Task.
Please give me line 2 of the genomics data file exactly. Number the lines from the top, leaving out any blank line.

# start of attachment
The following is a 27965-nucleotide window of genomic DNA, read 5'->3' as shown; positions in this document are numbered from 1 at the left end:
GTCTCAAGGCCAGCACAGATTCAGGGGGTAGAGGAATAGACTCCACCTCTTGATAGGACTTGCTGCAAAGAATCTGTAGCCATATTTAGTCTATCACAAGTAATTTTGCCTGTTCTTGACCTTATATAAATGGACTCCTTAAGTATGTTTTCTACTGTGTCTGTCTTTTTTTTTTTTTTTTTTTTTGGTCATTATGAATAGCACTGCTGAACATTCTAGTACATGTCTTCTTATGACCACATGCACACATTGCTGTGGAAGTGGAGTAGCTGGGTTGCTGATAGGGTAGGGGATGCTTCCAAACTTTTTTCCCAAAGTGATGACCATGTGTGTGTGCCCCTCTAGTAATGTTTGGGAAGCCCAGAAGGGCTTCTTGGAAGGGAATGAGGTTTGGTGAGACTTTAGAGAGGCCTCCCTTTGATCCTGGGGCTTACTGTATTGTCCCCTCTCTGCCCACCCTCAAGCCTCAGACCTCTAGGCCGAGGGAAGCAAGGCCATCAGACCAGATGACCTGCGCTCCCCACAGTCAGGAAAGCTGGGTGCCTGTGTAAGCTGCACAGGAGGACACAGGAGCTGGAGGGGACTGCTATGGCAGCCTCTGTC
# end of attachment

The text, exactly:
GTCTCAAGGCCAGCACAGATTCAGGGGGTAGAGGAATAGACTCCACCTCTTGATAGGACTTGCTGCAAAGAATCTGTAGCCATATTTAGTCTATCACAAGTAATTTTGCCTGTTCTTGACCTTATATAAATGGACTCCTTAAGTATGTTTTCTACTGTGTCTGTCTTTTTTTTTTTTTTTTTTTTTGGTCATTATGAATAGCACTGCTGAACATTCTAGTACATGTCTTCTTATGACCACATGCACACATTGCTGTGGAAGTGGAGTAGCTGGGTTGCTGATAGGGTAGGGGATGCTTCCAAACTTTTTTCCCAAAGTGATGACCATGTGTGTGTGCCCCTCTAGTAATGTTTGGGAAGCCCAGAAGGGCTTCTTGGAAGGGAATGAGGTTTGGTGAGACTTTAGAGAGGCCTCCCTTTGATCCTGGGGCTTACTGTATTGTCCCCTCTCTGCCCACCCTCAAGCCTCAGACCTCTAGGCCGAGGGAAGCAAGGCCATCAGACCAGATGACCTGCGCTCCCCACAGTCAGGAAAGCTGGGTGCCTGTGTAAGCTGCACAGGAGGACACAGGAGCTGGAGGGGACTGCTATGGCAGCCTCTGTC